Can You Identify These Unique Hong Kong Sounds and Smells
Every city has its distinct sounds and smells, but we like to think there’s nowhere that offers such a sensory overload as Hong Kong. And they’re not just regular sounds and smells. Behind every one of these unique aromas and noises is a story, illustrating the colourful day-to-day life in Hong Kong and its rich history.
When you’re walking around town, see how many of them you can identify. Some are great, some not so much – but one thing’s guaranteed: you’re unlikely to smell or hear them anywhere else.
HONG KONG SOUNDS
Check out our pro tips for what to say when you want to join in on the fun…
The unmistakably loud voices of elderly people chattering in parks
Hear the octogenarians screaming at each other in the park? No, they’re not having an argument. They’re just talking. No one is about to accuse Hongkongers of being quiet any time soon, and the city’s elderly are a special kind of breed when it comes to noise. Grandpas and grannies love to congregate at the park for a game of chess, some bird-watching and of course, banter – and the decibels they create is unmistakable. Look out for them next time you take a stroll through Victoria Park in Causeway Bay.
How do I join the conversation?
Joh sun! (“Good morning!”)
Sik jor fan mei ah? (“Have you eaten yet?”, a warm Cantonese greeting that basically means “how’s it going”)
OK lah (“I’m doing well”. Only say this when they actually ask you how you are)
Jau seen lah, bye bye! (“Gonna head off, bye!”)
Vendors and shoppers haggling at the Ladies’ Market
Don’t know how to haggle? You’d better start learning because at street markets across Hong Kong, haggling is part of the fun. At the famous Ladies’ Market in Mong Kok, which sells everything from little tourist knick-knacks and knock-off handbags to sex toys and trashy lingerie, the noise from haggling takes centre stage.
How can I get the best deal possible?
Dim mai ah? (Literally “how do you sell this?”, meaning “how much is it”)
Gum gwai geh! (“So expensive!”)
Hm hai ah ma! (“Are you serious!?”)
Peng dee ah? (“Can you make it cheaper?”)
Pro tip: Call the shop owner leng zhai (handsome boy) or leng jeh (pretty lady), especially if they’re older – they’ll love it.
The quick-fire Cantonese horseracing commentary on the radio
Hongkongers love horseracing – a fun day out combining a colonial hangover with the Chinese’s love of gambling. The Happy Valley Racecourse puts on horseraces on Wednesday evenings, which is why you’ll often hear any given horseracing commentator’s rapid-fire drawl mid-week on the radio – the Happy Valley Racecourse puts on races every Wednesday evening. Intrigued? Go and check out the races yourself – it’s only $10 to enter and you’ll have the opportunity to place your bets, down a ton of beer – and hear even more crazy fast horseracing commentary.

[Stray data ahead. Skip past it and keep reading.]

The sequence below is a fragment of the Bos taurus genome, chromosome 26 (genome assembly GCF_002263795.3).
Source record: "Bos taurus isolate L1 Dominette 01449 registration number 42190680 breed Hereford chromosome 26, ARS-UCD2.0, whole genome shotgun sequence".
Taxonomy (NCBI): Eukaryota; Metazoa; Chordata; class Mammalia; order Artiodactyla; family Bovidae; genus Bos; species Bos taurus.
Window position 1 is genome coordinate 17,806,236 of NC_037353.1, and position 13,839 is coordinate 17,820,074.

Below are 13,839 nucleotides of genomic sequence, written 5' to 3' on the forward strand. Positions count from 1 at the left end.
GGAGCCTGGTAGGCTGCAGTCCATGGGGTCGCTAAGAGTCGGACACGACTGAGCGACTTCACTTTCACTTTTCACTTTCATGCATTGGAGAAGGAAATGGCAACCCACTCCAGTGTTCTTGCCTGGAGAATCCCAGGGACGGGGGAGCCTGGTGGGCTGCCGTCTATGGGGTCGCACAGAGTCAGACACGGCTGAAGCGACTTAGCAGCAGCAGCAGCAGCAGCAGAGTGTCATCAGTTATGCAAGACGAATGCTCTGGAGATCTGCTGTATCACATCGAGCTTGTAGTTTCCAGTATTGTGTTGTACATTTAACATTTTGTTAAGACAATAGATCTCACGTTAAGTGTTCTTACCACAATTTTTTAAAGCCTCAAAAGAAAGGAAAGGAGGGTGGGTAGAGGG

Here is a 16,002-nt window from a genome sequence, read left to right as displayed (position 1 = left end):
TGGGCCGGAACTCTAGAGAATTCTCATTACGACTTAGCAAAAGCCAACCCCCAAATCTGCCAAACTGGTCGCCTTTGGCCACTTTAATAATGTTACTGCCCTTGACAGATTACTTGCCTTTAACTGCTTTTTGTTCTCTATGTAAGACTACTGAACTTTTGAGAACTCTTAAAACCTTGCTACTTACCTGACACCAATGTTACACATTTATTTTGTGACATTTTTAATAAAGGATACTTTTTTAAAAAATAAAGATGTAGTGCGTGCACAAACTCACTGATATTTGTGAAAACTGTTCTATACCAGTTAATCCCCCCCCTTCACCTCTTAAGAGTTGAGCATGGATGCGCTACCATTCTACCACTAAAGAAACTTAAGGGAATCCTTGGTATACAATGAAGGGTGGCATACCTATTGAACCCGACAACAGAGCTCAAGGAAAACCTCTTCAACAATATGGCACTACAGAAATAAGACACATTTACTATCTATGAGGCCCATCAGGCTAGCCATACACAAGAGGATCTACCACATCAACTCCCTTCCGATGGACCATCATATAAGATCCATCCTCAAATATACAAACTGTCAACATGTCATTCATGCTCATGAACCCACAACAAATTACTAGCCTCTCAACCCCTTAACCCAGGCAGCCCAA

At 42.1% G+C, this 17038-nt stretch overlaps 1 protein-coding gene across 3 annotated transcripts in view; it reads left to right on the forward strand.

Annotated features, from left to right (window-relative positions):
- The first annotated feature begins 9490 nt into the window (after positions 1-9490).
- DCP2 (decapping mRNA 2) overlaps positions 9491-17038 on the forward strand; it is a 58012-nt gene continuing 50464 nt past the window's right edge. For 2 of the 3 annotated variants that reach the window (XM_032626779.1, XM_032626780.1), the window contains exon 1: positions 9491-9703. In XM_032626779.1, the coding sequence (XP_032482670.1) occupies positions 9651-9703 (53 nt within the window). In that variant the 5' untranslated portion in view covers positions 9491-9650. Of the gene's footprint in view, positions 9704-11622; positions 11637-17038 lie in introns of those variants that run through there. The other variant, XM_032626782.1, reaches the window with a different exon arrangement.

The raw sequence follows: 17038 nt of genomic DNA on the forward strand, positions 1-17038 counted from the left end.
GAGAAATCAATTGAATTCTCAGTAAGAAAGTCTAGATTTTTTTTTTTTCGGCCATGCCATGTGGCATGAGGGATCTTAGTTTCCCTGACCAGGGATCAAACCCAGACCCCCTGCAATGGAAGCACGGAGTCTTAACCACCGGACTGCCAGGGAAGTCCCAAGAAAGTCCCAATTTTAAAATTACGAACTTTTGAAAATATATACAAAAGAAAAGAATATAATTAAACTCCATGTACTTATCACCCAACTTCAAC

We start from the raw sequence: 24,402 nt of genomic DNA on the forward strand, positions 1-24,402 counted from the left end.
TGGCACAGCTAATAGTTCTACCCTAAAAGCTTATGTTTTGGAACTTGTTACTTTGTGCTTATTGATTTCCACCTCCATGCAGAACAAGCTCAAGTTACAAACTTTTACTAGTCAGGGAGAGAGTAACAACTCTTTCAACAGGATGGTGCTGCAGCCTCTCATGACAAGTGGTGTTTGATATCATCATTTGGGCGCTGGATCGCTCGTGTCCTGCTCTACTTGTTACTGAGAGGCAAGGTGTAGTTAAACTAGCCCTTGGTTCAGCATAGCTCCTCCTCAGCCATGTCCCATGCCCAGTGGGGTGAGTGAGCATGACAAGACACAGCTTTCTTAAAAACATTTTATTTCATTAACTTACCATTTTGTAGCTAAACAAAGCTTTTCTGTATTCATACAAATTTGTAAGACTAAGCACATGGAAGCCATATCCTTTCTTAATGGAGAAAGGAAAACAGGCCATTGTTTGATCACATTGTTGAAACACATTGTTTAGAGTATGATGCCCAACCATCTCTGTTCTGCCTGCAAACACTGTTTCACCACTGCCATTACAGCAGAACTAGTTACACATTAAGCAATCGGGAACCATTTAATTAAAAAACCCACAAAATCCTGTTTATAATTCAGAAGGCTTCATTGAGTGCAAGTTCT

What can I say to join in on the fun at the racecourse?
Fai di! Fai di! (“Faster! Faster!”)
HONG KONG SMELLS
Dried seafood around Sheung Wan on a hot, humid day
You might know Sheung Wan as one of the hippest neighbourhoods in Hong Kong, what with speakeasies and private kitchens aplenty. But since time immemorial, it’s been an area where Chinese seafood and herbal medicine outlets set up shop. Dried seafood hang in windows and on pavements outside shops, which is why on a hot, sticky day – that’s about 360 days out of the year – you’ll get a whiff of a distinct fishy smell rising when you’re in area. Go ahead and take a closer look, if you dare.
Sweet egg waffles as you walk by a street food stall
Hong Kong’s famous street food classic egg waffles might have recently made its way to the UK, but here you’ll get the very real deal at stalls in districts like Mong Kok, Causeway Bay and Wan Chai. Known as gaai dan zhai in Cantonese, these delicious fluffy morsels are made with egg batter in a griddle and heated over coals, forming a “waffle” shape. For every Hong Kong kid, this is one of the best smells from our childhoods. We dare you to resist trying one.
Salty sea smell that sticks with you after spending a day at the beach or on a junk
One of the best things about Hong Kong summers is spending the day on a junk – a Chinese boat – out on the water. These awesome days out see junks stop by one of the beautiful beaches dotted throughout the city, and typically involve free-flowing booze, food, and Hong Kong’s glorious sunshine (when we’re not hit by a tropical rainstorm, that is). After a day at sea, though, you inevitably end up with a salty smell that pretty much just stays with you – until you manage to crawl into a shower. Still, we love it, and if you’re in town during summer we’d recommend junk days all day, every day.
Andrea Lo is a freelance journalist and translator based in Hong Kong. After cutting her teeth in the industry as a staff writer at a lifestyle magazine, she embraced the freelance life in 2015 and hasn’t looked back. She spends her time exploring the best of Hong Kong’s dining and nightlife scene, trialling new fitness trends, and travelling to exotic locales – all in the name of “research”.